Another major wrinkle is nocardia only responds to specific antibiotics, some of which are toxic to the kidneys, which is a primary reason they were looking at the impact of the bacterium in these patients, she says.
Baer notes that nocardia can be misdiagnosed as actinomyces, another bug found in the soil which is actually important to soil ecology and likes mucosal surfaces like the inside of the mouth. In fact, Baer notes the same diagnostic code is used for both infections, so they also looked at symptoms to try to zero in on nocardia, which may mean some nocardia cases were inadvertently left out of the study and reported numbers in reality might actually be higher in this cohort, Baer says.
When a patient with the infection is identified, infectious disease specialists like Baer work closely with nephrologists like Padala to find the best strategy for managing his/her care.
Nocardia hit Baer’s radar because of a patient who had what they suspected as the bacterium in his lungs but they could not detect it in his sputum. The infection eventually crossed over into the blood where it was readily diagnosed. They were able to clear up the bacterial infection but he ultimately died of other complications.
More study is needed to examine when infections occur and to identify preventive strategies to prevent the infection and its consequences, the investigators say.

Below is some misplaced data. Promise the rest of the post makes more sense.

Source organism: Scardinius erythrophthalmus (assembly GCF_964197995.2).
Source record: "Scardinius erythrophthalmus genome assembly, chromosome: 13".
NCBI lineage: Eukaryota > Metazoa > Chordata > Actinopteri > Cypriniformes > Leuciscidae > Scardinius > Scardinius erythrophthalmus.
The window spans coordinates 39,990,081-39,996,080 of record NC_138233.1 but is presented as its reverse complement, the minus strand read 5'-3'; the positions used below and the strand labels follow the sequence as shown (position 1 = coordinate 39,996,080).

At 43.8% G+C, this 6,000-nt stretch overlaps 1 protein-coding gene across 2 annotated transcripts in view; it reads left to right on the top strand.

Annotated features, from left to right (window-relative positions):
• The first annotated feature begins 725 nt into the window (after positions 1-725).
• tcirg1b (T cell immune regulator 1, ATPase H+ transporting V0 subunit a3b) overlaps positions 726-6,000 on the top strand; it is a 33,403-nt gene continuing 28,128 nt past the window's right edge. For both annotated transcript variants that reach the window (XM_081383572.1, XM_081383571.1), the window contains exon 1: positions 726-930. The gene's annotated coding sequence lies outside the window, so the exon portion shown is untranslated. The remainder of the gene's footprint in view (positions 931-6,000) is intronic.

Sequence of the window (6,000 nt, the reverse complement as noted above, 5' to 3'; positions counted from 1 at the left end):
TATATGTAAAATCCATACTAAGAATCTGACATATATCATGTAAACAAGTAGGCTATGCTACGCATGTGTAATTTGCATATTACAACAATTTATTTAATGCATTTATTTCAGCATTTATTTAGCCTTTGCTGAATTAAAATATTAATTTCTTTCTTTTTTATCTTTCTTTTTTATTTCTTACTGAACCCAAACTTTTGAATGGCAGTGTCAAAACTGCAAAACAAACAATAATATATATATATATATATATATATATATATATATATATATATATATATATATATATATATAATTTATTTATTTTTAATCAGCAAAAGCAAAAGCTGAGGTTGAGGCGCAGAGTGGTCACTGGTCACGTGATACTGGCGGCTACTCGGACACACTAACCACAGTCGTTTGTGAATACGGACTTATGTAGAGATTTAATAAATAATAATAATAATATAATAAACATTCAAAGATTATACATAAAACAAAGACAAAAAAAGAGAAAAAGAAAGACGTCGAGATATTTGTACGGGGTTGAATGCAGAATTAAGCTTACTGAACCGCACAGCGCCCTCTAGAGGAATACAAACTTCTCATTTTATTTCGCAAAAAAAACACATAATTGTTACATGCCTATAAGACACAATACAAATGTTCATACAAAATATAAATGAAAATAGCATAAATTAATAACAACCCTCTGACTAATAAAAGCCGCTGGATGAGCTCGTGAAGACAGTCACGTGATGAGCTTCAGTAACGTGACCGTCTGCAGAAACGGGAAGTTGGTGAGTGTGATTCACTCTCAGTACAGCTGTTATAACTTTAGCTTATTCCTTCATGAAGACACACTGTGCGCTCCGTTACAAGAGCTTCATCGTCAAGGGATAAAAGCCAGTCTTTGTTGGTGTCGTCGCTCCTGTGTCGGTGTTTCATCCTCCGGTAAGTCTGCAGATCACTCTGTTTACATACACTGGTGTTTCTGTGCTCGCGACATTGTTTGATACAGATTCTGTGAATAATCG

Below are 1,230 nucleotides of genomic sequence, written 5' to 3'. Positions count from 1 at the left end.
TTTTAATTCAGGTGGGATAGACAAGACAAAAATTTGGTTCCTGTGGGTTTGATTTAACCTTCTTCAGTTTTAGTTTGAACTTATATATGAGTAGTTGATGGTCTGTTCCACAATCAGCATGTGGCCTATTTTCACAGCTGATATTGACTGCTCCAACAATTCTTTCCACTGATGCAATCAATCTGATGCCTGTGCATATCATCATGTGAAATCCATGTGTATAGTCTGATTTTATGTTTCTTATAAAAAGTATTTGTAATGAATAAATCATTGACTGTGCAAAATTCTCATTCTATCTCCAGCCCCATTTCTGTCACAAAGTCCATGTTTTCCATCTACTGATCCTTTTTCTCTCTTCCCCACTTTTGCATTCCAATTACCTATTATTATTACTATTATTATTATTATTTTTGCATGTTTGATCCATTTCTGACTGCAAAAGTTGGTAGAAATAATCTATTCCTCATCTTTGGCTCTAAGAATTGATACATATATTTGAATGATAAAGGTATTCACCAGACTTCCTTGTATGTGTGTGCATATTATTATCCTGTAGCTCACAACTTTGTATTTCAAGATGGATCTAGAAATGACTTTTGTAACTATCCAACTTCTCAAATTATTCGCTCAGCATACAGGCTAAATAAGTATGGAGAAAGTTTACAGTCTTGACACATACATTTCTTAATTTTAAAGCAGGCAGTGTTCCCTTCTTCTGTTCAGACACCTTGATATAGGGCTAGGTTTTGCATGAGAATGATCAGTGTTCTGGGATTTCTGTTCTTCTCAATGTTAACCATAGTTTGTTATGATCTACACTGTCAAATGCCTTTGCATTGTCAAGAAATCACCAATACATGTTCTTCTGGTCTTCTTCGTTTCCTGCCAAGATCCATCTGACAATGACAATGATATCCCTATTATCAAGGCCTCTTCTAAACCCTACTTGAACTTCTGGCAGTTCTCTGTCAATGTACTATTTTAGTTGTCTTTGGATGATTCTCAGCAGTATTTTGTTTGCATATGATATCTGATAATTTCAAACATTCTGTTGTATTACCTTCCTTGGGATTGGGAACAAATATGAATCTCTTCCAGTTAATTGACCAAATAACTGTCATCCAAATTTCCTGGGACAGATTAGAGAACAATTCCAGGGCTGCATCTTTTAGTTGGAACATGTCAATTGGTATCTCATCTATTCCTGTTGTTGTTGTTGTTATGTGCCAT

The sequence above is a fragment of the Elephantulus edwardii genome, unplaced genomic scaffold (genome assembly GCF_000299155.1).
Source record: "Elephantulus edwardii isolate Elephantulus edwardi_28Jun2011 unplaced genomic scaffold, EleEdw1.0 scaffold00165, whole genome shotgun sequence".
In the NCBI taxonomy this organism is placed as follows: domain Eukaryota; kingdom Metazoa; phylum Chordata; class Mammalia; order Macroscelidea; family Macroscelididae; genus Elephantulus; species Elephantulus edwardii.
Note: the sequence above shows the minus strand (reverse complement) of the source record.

People might get nocardia in their lungs by breathing in some dust or by digging in the dirt when a finger has a cut, according to the Centers for Disease Control and Prevention. The bacterium also can be present on medical equipment and get into a surgical wound, for example, following a procedure.
The brain is the most common site for a disseminated infection, which means it has spread in the body, and up to 44% of patients with infection in the brain or spinal cord die, the CDC says. Like a weakened immune system increases the risk of infection, it’s also known to increase the risk of death from the infection, the CDC says. Baer says less than 10 people died among the more than 600 they studied.
Dr. Maya Gibson, a 2021 MCG graduate now doing her pediatric residency at Children’s Mercy Hospital in Kansas City, Missouri, is the study’s first author.
Read the full study.